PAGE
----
Thursday, December 4, 2008

teachers need a raise

no-this post is not a political one.  i don't know how to "fix" the public school system (well, actually i think i do, but that's not a topic for today:) but i do know that there are many unsung heros that walk the halls each day.  the tall ones.  the teachers.  one of them is my bff heather.  she teaches 2nd grade at cape horn-skye elementary in washougal, washington. she's still keeping her blog on "private" so you all can't pop over there unless she INVITES you, but this post made my heart happy and i asked her if i could copy and paste it here for you.  here goes..

Glimpses of My Day

Or maybe I should say a look at every day...

 "Can I go to the bathroom? I need to go really bad it's an emergency!" (about 876 times)

 "She cutted!" (about 78 times)

 "When can I _______" (Fill in the blank--about 349 times).

 me: "Please come back and show me walking feet" (about 453 times)

 me: "I will be happy to take a quiet line in the hallway" (about 190 times)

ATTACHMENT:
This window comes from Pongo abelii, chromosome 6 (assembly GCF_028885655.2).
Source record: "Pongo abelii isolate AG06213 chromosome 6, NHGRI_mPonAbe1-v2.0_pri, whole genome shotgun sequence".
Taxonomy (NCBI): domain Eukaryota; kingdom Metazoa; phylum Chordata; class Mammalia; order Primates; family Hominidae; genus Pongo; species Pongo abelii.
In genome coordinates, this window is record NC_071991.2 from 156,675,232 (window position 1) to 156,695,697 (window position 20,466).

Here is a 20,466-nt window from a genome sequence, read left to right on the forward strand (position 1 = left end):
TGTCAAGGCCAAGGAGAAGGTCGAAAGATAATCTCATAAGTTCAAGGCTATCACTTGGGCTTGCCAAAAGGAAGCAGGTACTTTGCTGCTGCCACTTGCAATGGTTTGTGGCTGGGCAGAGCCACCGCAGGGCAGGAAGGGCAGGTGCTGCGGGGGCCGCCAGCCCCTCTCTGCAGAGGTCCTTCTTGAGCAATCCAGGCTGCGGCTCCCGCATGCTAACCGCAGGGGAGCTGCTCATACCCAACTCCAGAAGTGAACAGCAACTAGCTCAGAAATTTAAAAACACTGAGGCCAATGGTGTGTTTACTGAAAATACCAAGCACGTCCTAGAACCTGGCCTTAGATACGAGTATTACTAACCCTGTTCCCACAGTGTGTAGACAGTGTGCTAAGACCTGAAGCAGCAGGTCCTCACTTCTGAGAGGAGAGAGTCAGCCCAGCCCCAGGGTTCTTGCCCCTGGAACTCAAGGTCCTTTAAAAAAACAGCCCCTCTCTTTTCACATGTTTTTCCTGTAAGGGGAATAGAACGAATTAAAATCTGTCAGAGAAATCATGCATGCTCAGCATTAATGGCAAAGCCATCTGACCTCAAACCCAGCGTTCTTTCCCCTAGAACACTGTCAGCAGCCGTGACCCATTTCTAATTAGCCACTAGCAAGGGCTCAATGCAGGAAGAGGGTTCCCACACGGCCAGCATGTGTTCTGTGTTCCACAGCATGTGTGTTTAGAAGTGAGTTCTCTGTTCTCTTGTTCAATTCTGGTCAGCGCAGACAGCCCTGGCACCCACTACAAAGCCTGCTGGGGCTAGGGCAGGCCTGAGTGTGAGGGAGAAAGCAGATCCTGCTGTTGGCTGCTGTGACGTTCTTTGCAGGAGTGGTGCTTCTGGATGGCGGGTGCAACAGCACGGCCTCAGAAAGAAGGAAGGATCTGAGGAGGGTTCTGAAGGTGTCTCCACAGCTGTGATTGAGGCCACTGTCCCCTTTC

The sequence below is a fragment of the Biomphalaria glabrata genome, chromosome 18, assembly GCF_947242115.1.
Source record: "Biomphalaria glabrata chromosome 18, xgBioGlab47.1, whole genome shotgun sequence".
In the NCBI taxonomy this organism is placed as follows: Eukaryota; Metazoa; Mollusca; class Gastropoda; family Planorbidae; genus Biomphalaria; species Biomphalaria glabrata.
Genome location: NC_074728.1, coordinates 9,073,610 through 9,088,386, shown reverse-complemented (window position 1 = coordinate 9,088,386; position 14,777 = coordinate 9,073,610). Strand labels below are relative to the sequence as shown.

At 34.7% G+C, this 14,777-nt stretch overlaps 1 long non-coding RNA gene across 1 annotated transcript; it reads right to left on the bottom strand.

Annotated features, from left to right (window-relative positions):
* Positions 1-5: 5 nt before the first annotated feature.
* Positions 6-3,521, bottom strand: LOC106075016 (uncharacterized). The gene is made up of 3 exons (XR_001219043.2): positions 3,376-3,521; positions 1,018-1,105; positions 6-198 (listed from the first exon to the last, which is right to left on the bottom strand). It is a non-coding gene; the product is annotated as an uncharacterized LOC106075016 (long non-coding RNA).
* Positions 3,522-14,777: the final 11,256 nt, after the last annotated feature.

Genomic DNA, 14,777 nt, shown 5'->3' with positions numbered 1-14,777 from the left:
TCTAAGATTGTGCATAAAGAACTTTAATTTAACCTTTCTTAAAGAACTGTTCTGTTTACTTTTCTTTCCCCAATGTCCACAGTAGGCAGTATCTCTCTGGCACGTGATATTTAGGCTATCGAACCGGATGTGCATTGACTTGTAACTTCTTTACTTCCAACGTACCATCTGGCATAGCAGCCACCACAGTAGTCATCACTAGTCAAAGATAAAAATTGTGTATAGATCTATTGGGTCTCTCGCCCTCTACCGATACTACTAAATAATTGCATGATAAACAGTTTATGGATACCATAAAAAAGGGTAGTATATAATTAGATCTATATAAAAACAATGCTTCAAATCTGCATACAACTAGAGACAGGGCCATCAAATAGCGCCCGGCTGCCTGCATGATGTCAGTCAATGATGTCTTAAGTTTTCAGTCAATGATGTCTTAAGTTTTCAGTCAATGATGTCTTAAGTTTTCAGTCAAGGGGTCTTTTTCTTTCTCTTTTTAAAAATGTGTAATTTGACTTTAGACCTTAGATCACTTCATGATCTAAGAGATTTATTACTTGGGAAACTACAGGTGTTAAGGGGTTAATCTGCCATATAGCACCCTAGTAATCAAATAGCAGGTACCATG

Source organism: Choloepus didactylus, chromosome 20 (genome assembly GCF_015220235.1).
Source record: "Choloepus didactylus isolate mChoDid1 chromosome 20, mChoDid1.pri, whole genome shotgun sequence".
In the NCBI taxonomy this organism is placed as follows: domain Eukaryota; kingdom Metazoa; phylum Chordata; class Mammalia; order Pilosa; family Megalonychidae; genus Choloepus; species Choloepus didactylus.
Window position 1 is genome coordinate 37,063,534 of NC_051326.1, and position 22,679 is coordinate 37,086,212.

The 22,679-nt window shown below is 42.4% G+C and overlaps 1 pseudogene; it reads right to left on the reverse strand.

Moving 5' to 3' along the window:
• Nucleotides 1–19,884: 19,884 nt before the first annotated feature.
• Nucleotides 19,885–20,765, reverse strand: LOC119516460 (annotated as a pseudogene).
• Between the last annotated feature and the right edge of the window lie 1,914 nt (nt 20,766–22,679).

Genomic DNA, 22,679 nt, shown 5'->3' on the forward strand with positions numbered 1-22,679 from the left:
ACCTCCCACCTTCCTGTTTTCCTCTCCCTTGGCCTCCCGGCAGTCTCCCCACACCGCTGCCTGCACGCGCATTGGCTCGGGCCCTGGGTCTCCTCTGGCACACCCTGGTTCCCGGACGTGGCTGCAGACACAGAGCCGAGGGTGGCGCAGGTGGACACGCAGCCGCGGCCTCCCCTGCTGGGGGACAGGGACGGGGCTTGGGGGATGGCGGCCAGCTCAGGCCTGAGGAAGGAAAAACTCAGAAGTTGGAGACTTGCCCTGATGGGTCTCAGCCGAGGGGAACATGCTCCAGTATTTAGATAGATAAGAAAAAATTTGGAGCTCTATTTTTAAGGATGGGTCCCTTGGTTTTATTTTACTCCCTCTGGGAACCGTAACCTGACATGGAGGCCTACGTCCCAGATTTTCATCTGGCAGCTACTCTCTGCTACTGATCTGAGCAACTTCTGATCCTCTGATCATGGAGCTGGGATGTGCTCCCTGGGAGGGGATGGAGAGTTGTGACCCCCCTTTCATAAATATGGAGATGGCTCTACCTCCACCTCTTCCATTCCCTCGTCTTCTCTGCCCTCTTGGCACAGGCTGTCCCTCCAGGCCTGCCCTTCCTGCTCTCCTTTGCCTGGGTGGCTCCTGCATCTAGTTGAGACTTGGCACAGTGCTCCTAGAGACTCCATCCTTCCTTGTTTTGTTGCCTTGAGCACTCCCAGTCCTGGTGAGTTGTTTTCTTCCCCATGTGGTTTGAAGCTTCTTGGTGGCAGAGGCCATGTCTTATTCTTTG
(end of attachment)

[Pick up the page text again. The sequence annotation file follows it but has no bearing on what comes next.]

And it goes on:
From a former student : "You know that door over by the fourth and fifth grades where music is now? Well, I was the line leader and we were walking and we discovered a locked door. Wouldn't it be funny if the GPS said BEEEEEP. LOCKED DOOR. MUST DO U-TURN AND MANDATORY RE-ROUTE." (Just once during the walk to the busses)

 A, umm, struggling student trying to read something to herself I was pretty sure was WAY to hard for her:

Me, attempting to confirm my suspicions: "Sooo, can you tell me about that story?" Her: "Frog was texting" (while putting thumbs up in a texting motion). Not. So. Much.

 me: "Nice job!" "Very good!" "Fabulous!" (those usually turn out to be my words of choice) (about 1346 times)

 "Ummmm, Teacher?????" (about 452 times)

 "Ummmm, Mrs. Robertson????" (about 1452 times)

 me: "Eyes on the page" (about 398 times)

 P.S. I have a really large Costco sized bag of M&M's in my filing cabinet drawer and I don't share. Have also discovered how oddly therapeutic it is to sharpen pencils in the electric sharpener.

 Phonetic Spelling 101